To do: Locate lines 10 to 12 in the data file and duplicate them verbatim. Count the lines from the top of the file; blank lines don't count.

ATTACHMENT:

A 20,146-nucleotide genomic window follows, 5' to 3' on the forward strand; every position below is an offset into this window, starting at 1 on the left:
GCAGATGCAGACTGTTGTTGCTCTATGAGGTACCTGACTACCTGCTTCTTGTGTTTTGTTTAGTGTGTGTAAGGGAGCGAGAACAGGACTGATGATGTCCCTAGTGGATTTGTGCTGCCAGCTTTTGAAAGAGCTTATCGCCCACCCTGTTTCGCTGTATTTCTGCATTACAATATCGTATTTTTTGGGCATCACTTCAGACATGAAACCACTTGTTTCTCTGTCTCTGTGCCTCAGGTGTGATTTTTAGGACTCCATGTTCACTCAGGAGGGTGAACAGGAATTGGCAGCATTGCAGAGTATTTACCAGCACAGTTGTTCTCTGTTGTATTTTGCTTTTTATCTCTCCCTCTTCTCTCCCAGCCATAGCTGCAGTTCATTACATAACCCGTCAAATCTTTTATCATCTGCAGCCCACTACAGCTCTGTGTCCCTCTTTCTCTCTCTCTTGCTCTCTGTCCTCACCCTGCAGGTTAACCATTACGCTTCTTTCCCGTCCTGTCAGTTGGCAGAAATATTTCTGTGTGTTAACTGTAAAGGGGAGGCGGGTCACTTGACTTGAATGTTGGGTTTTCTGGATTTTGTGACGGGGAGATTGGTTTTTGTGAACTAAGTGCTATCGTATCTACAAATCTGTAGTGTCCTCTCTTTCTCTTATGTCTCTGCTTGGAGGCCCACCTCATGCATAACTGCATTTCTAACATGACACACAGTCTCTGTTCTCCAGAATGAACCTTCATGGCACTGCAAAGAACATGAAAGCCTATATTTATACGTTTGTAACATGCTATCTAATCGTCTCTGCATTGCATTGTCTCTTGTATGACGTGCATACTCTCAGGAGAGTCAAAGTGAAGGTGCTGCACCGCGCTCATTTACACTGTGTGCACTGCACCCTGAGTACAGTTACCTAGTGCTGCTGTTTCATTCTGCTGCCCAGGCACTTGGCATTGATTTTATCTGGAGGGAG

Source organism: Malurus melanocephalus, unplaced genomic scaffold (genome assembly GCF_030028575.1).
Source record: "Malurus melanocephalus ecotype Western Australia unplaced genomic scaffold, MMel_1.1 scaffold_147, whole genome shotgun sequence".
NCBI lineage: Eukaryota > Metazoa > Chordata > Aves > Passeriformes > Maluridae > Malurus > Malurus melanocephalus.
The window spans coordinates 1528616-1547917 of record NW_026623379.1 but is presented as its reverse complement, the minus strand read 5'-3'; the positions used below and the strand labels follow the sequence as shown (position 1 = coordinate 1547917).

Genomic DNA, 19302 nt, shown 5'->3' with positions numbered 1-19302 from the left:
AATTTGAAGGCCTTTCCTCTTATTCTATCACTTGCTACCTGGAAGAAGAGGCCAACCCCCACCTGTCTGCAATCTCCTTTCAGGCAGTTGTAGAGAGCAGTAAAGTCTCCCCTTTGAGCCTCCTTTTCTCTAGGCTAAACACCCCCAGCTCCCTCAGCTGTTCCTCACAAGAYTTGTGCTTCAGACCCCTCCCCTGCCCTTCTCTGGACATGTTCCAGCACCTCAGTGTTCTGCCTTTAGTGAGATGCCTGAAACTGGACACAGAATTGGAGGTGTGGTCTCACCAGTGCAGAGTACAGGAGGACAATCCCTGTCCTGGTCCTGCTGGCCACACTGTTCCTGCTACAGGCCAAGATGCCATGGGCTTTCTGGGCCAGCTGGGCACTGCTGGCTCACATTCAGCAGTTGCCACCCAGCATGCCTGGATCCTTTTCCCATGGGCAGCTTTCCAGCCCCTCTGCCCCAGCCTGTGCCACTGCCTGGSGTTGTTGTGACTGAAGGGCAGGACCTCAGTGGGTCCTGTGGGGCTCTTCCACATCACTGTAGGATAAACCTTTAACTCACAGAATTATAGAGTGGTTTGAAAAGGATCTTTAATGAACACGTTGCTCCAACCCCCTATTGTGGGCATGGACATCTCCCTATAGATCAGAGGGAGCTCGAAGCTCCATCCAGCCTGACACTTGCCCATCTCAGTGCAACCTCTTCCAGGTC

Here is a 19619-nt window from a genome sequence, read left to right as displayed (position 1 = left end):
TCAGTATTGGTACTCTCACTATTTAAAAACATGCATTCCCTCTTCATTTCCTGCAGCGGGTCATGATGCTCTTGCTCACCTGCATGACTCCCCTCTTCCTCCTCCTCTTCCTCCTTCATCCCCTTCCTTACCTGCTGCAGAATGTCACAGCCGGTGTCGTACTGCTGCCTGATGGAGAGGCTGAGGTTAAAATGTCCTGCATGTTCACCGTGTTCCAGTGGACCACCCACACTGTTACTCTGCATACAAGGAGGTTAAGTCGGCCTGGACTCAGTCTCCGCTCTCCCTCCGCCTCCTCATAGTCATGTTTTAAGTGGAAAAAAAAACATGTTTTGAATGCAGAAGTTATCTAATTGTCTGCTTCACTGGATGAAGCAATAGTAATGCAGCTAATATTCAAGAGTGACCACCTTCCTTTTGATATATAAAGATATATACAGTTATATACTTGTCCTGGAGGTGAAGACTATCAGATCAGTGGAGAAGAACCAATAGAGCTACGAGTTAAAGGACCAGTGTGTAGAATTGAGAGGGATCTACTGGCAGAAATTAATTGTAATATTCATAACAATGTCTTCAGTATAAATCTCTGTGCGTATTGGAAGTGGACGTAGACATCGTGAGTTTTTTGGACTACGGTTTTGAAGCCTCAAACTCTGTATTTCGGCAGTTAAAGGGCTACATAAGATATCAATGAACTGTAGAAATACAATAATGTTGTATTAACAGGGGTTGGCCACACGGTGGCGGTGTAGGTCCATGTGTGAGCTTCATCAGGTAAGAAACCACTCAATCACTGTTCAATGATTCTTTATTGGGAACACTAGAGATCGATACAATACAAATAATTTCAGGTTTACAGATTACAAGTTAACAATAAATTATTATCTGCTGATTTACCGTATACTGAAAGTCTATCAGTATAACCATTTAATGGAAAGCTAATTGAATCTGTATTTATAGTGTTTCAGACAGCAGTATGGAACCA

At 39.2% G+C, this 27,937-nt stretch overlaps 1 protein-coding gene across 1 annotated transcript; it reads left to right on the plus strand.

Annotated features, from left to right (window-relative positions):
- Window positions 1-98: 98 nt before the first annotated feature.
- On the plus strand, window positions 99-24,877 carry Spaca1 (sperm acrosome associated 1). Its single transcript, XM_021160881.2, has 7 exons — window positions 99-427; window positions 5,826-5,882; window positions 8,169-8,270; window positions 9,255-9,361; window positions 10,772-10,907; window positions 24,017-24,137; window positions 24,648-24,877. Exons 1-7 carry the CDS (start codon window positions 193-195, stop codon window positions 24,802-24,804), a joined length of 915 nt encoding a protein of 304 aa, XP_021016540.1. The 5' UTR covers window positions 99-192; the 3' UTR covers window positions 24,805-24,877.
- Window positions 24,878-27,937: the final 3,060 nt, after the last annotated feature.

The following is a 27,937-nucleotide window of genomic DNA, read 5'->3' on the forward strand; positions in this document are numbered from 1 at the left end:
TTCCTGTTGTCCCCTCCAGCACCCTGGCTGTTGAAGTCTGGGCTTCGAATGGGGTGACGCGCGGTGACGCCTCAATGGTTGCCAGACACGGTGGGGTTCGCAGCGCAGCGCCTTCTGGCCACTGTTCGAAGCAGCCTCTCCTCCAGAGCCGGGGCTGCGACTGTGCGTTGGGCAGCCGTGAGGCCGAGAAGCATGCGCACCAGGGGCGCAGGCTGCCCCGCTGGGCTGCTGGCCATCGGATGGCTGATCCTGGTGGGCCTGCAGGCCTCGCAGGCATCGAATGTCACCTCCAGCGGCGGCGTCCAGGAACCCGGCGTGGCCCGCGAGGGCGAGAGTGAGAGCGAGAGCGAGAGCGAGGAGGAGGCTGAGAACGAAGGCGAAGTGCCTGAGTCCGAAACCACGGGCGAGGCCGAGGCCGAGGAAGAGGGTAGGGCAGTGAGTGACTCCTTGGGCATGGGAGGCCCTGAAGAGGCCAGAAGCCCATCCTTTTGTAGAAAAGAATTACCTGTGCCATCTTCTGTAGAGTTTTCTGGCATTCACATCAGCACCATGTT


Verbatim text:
TCAGTATTGGTACTCTCACTATTTAAAAACATGCATTCCCTCTTCATTTCCTGCAGCGGGTCATGATGCTCTTGCTCACCTGCATGACTCCCCTCTTCCTCCTCCTCTTCCTCCTTCATCCCCTTCCTTACCTGCTGCAGAATGTCACAGCCGGTGTCGTACTGCTGCCTGATGGAGAGGCTGAGGTTAAAATGTCCTGCATGTTCACCGTGTTCCAGTGGACCACCCACACTGTTACTCTGCATACAAGGAGGTTAAGTCGGCCTGGACTCAGTCTCCGCTCTCCCTCCGCCTCCTCATAGTCATGTTTTAAGTGGAAAAAAAAACATGTTTTGAATGCAGAAGTTATCTAATTGTCTGCTTCACTGGATGAAGCAATAGTAATGCAGCTAATATTCAAGAGTGACCACCTTCCTTTTGATATATAAAGATATATACAGTTATATACTTGTCCTGGAGGTGAAGACTATCAGATCAGTGGAGAAGAACCAATAGAGCTACGAGTTAAAGGACCAGTGTGTAGAATTGAGAGGGATCTACTGGCAGAAATTAATTGTAATATTCATAACAATGTCTTCAGTATAAATCTCTGTGCGTATTGGAAGTGGACGTAGACATCGTGAGTTTTTTGGACTACGGTTTTGAAGCCTCAAACTCTGTATTTCGGCAGTTAAAGGGCTACATAAGATATCAATGAACTGTAGAAATACAATAATGTTGTATTAACAGGGGTTGGCCACACGGTGGCGGTGTAGGTCCATGTGTGAGCTTCATCAGGTAAGAAACCACTCAATCACTGTTCAATGATTCTTTATTGGGAACACTAGAGATCGATACAATACAAATAATTTCAGGTTTACAGATTACAAGTTAACAATAAATTATTATCTGCTGATTTACCGTATACTGAAAGTCTATCAGTATAACCATTTAATGGAAAGCTAATTGAATCTGTATTTATAGTGTTTCAGACAGCAGTATGGAACCA

At 39.2% G+C, this 27,937-nt stretch overlaps 1 protein-coding gene across 1 annotated transcript; it reads left to right on the plus strand.

Annotated features, from left to right (window-relative positions):